Leaves. We truly have a love-hate relationship with them. In the spring, we cheer to see tender leaf buds open into full leaf. In summer, we cheer the shade these leaves provide. In fall…we hate the leaves with all our hearts.
Such a shame. Can’t we figure out some way to love our leaves, all year round?
It takes thinking about a whole bunch of things a little, tiny, bit differently. Think about it. Would you throw away a brand-new car if one happened to come your way? Of course not. It’s so obviously useful. And free! So why do you throw away your leaves? Those very things you loved so much last spring?
Here’s a few great things to do with those free leaves. Most will, on top of being free, save you money, too.
Mulch. Leaves make great mulch. You can simply place them whole, as is, on your mulched areas, but you’ll get better results if you shred them. If you don’t have a leaf shredder, rent one or consider buying one (you’re going to make up the cost in savings on all that mulch you’ve been buying). Or, do as many have done with expensive but seldom used tools – get together with neighbors and buy one to share.
Once you’ve placed the leaves, shredded or not, on your garden beds, spray them down with some water to ‘set’ them. This will make them heavier, reduce the air in between them all, and keep them from blowing in the wind. They’ll break down fairly quickly, so you can place next year’s leaves right there, too. Meanwhile, you’ll notice that your plants seem stronger and healthier. Leaves are great compost…does it get better than this?
Make leaf compost. The British, famed around the world for their fabulous gardens, depend on leaf compost to support their magnificent blooms (they often call it “leaf mold”). This compost is great at maintaining moisture in the soil, partly due to the fungus, so your plants will be less stressed by drought than otherwise.
Leaf compost is simple to make. You can make it by placing shredded leaves on your garden beds and waiting, and/or you can pile the leaves up and wait. The process is quicker if you shred the leaves first, but the magic will happen in any case in a pile of leaves. Many people make chicken wire “cages” for the leaves and simply load it up every year. Once this compost is spread about the gardens – this is great for your veggie garden, too – you’ll watch almost magical plant growth.
Leaf piles are great fun for kids. Leaping into it can provide hours of joy and healthy exercise. You may have to rake it a bit to straighten it out again afterwards, but the children’s fun is well worth the effort (maybe you can get them to help rake it up afterwards. Tell them they’ll want the pile tomorrow, too).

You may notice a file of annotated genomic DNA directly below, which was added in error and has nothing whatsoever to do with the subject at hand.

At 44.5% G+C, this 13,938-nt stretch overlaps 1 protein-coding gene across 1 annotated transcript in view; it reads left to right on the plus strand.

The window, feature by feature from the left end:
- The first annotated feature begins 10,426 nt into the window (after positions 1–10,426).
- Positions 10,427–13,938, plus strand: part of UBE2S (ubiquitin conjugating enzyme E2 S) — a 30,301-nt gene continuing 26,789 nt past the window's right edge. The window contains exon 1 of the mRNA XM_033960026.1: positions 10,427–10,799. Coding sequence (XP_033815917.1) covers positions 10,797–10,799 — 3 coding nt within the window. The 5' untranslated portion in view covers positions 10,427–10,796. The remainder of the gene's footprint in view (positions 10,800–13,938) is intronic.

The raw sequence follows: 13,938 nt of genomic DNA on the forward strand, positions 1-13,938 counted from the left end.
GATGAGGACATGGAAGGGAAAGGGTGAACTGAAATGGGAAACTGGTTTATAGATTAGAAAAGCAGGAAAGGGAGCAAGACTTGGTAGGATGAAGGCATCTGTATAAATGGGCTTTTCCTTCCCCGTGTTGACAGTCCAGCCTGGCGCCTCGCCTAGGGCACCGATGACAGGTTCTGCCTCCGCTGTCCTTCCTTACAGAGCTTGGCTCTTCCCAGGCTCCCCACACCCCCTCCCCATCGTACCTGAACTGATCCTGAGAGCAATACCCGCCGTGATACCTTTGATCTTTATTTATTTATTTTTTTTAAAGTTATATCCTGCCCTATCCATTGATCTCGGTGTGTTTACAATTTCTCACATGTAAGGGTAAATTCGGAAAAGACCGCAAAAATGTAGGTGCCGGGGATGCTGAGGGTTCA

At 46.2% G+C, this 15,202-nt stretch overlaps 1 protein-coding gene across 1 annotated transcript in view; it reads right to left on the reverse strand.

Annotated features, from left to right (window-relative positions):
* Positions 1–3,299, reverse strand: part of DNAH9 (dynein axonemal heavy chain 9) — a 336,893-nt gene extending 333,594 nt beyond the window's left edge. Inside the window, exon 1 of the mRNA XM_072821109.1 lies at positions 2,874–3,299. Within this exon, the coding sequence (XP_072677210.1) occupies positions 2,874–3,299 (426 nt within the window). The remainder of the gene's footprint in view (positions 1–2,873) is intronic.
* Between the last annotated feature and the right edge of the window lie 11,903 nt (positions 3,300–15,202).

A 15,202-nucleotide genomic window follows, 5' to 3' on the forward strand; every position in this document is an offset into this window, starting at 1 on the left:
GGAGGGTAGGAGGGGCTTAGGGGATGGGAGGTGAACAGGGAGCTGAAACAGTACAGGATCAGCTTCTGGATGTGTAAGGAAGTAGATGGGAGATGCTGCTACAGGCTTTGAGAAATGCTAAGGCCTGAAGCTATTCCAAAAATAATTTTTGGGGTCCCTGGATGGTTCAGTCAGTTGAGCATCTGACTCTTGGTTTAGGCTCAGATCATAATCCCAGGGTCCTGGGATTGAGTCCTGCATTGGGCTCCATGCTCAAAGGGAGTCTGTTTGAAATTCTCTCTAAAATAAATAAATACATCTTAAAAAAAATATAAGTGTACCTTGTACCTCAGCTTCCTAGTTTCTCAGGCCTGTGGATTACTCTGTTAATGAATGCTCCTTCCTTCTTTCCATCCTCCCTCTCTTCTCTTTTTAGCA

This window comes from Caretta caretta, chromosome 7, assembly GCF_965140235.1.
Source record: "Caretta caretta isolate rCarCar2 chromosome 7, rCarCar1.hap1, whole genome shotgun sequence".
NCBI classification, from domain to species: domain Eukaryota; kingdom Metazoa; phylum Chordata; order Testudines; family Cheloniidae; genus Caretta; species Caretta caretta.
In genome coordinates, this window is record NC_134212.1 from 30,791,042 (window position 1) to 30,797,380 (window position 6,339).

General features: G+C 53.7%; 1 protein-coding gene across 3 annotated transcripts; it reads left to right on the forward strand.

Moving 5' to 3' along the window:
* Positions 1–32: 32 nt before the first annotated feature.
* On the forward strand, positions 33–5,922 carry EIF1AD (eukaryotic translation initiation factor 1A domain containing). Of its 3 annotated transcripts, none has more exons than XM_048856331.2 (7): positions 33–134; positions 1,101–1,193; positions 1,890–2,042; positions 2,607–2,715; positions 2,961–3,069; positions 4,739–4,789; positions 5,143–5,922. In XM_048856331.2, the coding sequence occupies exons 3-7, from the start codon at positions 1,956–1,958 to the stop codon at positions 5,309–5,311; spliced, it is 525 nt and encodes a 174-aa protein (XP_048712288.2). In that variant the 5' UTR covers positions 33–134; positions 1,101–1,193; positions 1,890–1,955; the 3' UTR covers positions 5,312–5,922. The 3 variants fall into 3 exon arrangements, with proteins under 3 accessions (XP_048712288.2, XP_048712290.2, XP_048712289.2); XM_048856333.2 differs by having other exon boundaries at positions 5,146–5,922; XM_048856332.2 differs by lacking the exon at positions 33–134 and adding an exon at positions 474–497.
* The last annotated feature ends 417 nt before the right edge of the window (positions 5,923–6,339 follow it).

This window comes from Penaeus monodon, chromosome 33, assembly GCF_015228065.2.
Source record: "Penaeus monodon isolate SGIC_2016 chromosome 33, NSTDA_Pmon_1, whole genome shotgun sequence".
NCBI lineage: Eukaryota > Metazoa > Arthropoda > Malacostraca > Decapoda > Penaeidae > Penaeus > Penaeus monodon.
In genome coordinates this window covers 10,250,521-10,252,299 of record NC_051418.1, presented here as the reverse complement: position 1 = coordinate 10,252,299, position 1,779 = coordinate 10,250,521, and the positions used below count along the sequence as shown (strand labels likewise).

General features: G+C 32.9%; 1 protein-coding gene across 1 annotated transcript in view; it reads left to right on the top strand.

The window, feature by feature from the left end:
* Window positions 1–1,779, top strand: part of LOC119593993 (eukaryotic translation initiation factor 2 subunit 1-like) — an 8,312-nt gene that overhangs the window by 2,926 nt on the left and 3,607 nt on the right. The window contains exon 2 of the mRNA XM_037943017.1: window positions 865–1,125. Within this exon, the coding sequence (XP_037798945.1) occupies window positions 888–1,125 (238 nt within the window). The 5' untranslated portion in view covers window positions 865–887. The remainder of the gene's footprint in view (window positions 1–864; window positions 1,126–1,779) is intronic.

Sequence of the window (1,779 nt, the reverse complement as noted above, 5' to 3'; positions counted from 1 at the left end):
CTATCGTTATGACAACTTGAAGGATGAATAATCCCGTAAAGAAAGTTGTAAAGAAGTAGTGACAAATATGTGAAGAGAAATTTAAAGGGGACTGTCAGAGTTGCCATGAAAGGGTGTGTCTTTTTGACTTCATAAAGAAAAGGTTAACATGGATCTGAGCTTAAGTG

Make a new “no dig” garden bed. Pile your leaves where you’d like a new garden bed. Make it a big, heavy pile. The heavy “mulch” will suppress grass and weeds. Because the leaves are composting, they’ll improve the soil as they break down. In a year or so you’ll have a brand new garden bed with wonderful soil. If you’re impatient you can move the leaves and plant right in the new bed. You may have to pull a few weeds around your new plants, but oh well…
Lawn Lover’s Stay Green Lawn. Shredded leaves are great for lawns, too. Allowed to remain on the lawn, shredded leaves break down (as they always do), providing compost and maintaining moisture in the lawn. Joyfully, this means you don’t have to rake up the leaves. Run the mower back and forth over the leaves and you’re done. You’ll save money with less watering and you won’t need any fertilizer – the leaves are great compost for grass, too.
Store root vegetables. Use dry leaves to pack root veggies. “Layer” a box with a layer of dry leaves, a layer of root vegetables, another layer of leaves, etc. Root vegetables can keep for months with this treatment. Some folks use their leaf piles as a giant storage bed for root vegetables. Keep the veggies at least six inches above the ground and at least six inches from the top – in other words, use the center of the pile. It’s an ancient food storage technique that has fallen out of fashion in our technological world.
There are hundreds of crafts you can enjoy, but they’re not likely to use all your leaves. You’ll have some left over for a leaf pile, never fear!
Maureen Rice is a Master Gardener in Talbot County. A lifelong naturalist, Ms. Rice enjoys writing and research when she’s not playing in the dirt.